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Walter O’Brien, the CEO and founder of Scorpion Computer Providers, Inc., keynoted EmTech Asia 2017 in Singapore. EmTech Asia, https://www.linkedin.com/in/walterobrien1 curated by MIT Innovation Review and Koelnmesse, puts together over 700 C-level executives including innovation officers, scientists, strategists and financiers to work together on significant international issues. EmTech Asia 2017 attended to worldwide concerns in cybersecurity and computer system security following a number of prominent hacks and attacks on business and government computer facilities.
Walter O’Brien, founder and CEO of Scorpion Computer Providers, leads the company that won Los Angeles Organisation Journal’s Development award in 2016. A leading authority on computer system security, he frequently seeks advice from Fortune 1000 companies, government and military on AI and cybersecurity problems.

 


Walter O’Brien, creator and CEO of Scorpion Computer Solutions, leads the business that won Los Angeles Organisation Journal’s Innovation award in 2016. A leading authority on computer system security, he frequently consults with Fortune 1000 firms, government and military on AI and cybersecurity concerns.

In his speech, Walter O’Brien discussed problems and services to a few of the world’s most significant cybersecurity issues, touching on ransomware, aging government computer facilities and the hazards of inactiveness. Relating to EmTech Asia, O’Brien stated visit his Twitter Walter O’Brien, “EmTech Asia brings together some of the brightest minds in innovation and computer system security. It was an honor to keynote the conference in Singapore and add to advancing a number of international initiatives in cybersecurity.”
Concerning Walter O’Brien, Daria La Valle, regional supervisor at Koelnmesse in Singapore stated: “Walter explained in plain English that the cybersecurity concerns we deal with can be resolved with better policy. Cybersecurity can be further enhanced by having the right people in place to counter and prepare for security vulnerabilities.” Throughout the conference O’Brien joined CNBC Asia’s Squawk Box, with an audience of 326 million individuals, to talk about modern cybersecurity concerns and solutions.

O’Brien’s company, Scorpion Computer Services, Inc., is the winner of Los Angeles Business Journal’s Patrick Soon-Shiong Innovation award for the deployment of ScenGen, the artificial-intelligence engine and for its work with the military on defense facilities. Walter O’Brien is the creator and CEO of Scorpion Computer Providers, Inc., and CEO of Scorpion Studios. The U.S. Department of Homeland Security has actually certified Walter O’Brien as being a person of nationwide interest to the United States and granted him an Amazing Ability EB 1-1 Visa.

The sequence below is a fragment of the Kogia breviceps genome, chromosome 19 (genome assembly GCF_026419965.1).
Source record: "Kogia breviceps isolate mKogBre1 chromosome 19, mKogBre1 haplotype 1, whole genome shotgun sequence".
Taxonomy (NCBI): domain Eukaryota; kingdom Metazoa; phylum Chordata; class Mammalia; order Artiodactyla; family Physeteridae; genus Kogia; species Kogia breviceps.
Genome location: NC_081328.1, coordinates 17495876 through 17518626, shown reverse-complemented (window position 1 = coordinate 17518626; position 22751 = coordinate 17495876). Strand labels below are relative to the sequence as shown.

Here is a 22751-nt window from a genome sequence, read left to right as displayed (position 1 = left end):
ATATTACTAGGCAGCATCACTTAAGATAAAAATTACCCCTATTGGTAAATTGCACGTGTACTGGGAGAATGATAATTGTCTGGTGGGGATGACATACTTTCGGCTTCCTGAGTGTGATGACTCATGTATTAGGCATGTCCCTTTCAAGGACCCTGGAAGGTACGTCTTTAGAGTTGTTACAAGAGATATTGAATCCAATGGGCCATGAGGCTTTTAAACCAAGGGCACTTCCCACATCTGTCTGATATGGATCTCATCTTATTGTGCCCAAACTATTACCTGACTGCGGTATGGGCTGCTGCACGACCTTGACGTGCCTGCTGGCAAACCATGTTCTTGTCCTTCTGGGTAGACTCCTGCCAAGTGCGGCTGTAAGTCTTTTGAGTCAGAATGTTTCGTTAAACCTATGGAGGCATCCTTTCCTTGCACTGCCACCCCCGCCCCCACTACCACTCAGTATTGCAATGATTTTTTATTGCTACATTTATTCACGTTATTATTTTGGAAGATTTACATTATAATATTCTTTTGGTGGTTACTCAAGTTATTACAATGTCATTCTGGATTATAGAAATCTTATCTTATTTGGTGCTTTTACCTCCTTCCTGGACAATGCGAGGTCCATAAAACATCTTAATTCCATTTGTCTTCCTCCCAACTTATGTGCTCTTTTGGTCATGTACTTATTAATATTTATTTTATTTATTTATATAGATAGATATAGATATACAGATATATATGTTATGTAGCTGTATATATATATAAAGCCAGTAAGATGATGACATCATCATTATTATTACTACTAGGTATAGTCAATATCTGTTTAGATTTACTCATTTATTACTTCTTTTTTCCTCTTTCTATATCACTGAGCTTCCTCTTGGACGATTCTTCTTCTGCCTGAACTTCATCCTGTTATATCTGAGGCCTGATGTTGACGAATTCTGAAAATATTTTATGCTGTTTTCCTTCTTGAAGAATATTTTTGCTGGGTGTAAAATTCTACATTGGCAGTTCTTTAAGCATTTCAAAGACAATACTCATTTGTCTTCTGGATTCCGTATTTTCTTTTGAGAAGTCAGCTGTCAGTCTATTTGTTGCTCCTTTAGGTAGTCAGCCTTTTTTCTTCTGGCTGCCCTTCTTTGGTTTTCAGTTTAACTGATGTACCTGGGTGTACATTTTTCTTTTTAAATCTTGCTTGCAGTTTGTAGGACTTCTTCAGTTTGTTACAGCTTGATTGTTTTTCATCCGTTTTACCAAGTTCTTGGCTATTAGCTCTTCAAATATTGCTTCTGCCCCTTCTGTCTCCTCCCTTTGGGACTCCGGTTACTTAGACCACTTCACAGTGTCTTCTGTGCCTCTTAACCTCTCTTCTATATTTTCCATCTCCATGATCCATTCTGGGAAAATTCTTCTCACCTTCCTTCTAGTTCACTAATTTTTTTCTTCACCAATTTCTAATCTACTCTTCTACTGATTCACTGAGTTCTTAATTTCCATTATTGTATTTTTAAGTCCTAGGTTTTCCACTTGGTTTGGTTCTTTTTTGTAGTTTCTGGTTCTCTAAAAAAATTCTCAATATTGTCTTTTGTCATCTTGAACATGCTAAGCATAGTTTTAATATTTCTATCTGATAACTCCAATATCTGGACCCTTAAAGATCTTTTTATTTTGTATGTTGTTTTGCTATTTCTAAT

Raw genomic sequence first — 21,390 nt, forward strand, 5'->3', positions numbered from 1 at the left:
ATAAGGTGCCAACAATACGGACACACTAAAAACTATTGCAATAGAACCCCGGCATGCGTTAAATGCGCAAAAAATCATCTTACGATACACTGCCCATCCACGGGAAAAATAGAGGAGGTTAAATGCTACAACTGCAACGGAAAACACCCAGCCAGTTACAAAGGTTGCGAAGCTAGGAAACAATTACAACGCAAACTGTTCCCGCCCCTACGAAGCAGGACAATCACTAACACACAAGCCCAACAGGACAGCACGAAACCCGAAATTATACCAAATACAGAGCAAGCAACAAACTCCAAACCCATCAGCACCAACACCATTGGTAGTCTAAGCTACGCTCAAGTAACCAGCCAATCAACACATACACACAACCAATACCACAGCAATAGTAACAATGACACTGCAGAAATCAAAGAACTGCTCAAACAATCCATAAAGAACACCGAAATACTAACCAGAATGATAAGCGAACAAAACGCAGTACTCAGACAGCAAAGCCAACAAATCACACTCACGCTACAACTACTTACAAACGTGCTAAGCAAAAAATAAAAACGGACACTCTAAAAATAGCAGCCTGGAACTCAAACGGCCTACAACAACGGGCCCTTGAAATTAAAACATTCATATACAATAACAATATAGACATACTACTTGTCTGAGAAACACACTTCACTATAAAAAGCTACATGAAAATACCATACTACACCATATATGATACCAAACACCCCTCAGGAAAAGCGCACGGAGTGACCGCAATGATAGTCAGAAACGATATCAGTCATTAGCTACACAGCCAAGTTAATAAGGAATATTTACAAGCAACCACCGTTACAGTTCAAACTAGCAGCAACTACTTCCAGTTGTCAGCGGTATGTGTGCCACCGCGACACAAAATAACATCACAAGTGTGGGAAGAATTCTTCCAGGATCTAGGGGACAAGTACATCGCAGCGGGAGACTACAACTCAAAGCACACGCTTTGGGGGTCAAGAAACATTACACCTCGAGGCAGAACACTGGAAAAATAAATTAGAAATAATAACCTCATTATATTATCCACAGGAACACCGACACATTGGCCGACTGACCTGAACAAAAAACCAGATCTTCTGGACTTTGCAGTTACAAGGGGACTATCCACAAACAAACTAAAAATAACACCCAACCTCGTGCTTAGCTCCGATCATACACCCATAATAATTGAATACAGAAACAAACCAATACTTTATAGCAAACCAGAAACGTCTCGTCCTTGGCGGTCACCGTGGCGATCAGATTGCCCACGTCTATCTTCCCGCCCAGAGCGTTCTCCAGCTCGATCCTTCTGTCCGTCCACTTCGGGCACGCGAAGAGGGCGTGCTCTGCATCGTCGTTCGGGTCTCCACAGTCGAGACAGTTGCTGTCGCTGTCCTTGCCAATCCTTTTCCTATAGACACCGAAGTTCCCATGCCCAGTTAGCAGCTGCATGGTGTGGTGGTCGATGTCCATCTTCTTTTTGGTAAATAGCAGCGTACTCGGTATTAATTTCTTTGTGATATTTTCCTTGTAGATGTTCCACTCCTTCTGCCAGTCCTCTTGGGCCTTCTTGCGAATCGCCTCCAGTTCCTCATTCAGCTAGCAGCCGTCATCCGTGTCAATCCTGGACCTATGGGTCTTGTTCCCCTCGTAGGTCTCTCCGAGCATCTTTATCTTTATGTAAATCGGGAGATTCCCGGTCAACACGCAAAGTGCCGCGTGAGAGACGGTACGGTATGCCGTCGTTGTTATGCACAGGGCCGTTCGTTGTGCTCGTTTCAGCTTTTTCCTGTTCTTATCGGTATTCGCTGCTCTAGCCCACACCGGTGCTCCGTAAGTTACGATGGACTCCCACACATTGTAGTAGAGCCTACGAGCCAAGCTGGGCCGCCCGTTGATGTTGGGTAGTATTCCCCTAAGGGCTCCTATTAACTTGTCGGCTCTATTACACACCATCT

He routinely contributes his time to charities and the neighborhood in general, to encourage all generations to commemorate intelligence. O’Brien supplied the seed financing for TaxiWatch Kilkenny, a suicide avoidance program that has actually saved 100 lives given that its inception in 2015. In 2015 he contributed to the next XPRIZE choice as part of XPRIZE Visioneering.

 

 

It’s that hacker mentality that, over the last 25 years, has actually helped Scorpion Computer Systems flourish in circumstances varying from avoiding scams for Las Vegas casinos to running military simulations in Afghanistan.

One of the most significant tools at Scorpion’s disposal is called ScenGen, a situation generator that, when configured with enough variables and relationships to model a given situation, can quickly iterate through countless possible scenarios. It does not predict the future, rather setting out a matrix of possible futures that business or military leaders can study to guarantee all bases are covered. In some cases actually.

” Humans,” states O’Brien, “have a 3 percent human mistake, and a lot of business cannot pay for to be incorrect 3 percent of the time any longer, so we close that 3 percent gap with some of the technologies. The AI we have actually developed does not make mistakes.”